Now about the desire for voice acting. Remember earlier in this blog somewhere near the first couple of sentences I told you my mother would tell me stories before bed? Well she also did awesome voices too. Her impression of King Arthur pulling out the sword from the stone (No lady in the water for me) and going "Woah" in an almost Keanu Reeves like fashion may be the greatest moment in my childhood life, and though I may be sketchy on some details I do know this: My mother was certainly not a professional voice actor.

Give Link dialogue? Couldn't hurt. I mean you could hear the tale of Sinbad the Sailor and still relate to him even if he did things like plunder and say things like "Bring forth the whores!" (Like I said, some details are sketchy) and still a seven year old will relate. A seven year old could relate with a rock if it was interesting enough (don't ask). But a voice?!?! I don't think you've ever heard a child come up with voices for characters, but that shit is not only magical but goddamned adorable and you want to rob a child of that right? If you answered yes then I have bad news for you; You're a monster.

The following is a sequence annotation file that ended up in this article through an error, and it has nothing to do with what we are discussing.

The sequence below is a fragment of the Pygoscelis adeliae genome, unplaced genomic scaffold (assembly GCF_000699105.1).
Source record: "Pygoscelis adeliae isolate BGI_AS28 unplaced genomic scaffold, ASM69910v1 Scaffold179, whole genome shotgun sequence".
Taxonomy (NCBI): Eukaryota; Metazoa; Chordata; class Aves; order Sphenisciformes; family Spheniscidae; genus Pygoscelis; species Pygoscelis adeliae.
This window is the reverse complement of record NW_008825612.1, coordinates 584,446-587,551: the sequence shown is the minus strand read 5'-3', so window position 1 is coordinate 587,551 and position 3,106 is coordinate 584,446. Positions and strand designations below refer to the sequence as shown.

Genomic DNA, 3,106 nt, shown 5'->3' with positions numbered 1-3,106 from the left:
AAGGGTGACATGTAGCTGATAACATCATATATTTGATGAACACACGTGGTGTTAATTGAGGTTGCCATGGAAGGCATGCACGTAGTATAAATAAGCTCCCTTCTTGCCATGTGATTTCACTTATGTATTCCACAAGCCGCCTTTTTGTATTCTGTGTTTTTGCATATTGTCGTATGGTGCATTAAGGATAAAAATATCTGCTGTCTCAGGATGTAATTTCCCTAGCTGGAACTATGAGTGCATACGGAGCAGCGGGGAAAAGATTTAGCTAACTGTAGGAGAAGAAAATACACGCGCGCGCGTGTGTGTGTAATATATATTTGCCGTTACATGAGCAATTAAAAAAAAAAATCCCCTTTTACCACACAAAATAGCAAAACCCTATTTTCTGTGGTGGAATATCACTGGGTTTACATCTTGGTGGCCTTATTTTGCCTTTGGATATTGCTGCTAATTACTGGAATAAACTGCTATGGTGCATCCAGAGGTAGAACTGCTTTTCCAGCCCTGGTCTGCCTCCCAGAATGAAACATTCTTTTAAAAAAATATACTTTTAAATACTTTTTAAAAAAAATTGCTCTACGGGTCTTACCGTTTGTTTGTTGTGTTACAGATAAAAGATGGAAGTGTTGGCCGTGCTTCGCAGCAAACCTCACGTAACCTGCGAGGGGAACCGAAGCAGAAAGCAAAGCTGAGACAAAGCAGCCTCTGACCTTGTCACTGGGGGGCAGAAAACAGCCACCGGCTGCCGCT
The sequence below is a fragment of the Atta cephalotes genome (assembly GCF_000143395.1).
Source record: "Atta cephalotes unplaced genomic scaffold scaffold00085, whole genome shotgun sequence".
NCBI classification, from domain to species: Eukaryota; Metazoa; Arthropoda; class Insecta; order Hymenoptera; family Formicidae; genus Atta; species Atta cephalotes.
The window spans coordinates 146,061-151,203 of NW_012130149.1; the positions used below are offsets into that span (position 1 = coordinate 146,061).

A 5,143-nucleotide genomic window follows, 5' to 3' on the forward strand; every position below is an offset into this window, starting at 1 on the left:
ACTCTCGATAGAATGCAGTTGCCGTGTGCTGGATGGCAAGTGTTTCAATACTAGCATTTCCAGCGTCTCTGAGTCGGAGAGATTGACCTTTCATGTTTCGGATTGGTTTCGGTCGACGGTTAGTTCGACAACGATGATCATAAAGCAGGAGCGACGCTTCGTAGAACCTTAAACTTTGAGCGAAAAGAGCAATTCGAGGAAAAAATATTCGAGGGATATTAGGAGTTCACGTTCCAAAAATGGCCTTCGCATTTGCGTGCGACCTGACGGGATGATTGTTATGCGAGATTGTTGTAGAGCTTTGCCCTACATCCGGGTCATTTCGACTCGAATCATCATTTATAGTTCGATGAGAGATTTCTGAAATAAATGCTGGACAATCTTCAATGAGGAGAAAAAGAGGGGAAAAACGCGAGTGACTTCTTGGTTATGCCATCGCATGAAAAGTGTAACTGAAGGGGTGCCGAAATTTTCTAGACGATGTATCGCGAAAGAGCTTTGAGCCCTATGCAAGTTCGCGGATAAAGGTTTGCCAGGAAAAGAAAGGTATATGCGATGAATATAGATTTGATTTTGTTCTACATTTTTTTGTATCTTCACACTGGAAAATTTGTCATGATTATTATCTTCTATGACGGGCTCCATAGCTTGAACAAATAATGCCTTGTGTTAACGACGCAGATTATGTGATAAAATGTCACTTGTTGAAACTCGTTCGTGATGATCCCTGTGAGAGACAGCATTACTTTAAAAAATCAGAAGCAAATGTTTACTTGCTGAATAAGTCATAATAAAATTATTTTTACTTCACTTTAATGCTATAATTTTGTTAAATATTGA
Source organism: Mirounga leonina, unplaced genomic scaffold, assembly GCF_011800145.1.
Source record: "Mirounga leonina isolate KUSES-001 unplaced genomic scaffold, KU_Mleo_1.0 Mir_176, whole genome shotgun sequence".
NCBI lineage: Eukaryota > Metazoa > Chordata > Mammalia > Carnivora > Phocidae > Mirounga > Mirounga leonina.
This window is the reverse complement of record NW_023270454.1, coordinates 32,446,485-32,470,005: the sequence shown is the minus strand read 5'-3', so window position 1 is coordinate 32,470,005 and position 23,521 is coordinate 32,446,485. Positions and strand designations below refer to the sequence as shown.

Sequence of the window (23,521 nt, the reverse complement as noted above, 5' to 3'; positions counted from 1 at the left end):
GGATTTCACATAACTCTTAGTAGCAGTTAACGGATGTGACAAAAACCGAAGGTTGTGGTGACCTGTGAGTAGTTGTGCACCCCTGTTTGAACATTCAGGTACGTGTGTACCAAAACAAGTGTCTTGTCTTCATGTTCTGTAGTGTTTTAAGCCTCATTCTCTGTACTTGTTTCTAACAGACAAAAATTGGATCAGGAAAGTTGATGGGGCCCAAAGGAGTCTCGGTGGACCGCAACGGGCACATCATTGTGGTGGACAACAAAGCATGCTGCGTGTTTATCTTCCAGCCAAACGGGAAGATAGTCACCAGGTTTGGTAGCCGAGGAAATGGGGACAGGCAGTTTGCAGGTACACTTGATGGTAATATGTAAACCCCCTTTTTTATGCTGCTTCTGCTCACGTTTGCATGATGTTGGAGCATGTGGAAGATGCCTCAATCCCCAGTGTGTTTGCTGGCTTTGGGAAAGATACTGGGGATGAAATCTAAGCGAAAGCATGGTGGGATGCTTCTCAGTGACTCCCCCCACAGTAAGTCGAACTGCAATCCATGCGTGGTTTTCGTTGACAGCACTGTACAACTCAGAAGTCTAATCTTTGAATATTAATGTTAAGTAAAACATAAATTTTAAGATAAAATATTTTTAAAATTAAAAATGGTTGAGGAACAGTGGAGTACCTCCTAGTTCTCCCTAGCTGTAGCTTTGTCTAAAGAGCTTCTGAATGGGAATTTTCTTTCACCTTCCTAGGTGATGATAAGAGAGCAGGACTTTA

Now that that has settled in, let me end by saying this. I love the Zelda series. There are people who don't love the Zelda series either from the beginning or anymore and that's perfectly understandable. But wishing something you loved before and expecting it to change just so you can love it again is wrong. I mean just read that sentence again and imagine telling that to a woman or a child or anyone else for that matter and it sounds really bad...and it is. If I may just say one thing about Skyward Sword, the game seems to include an aspect I actually do desire from a Zelda game which is an actual romance between Link and Zelda. I mean yes the subtext was always there, but this one seems fleshed out a bit further. I do hope this game makes Link and Zelda the next Romeo and Juliet equivalent in my mind.

The End.

(I'd be cool with this.)
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About LawofThermalDynamicsone of us since 10:53 PM on 01.30.2010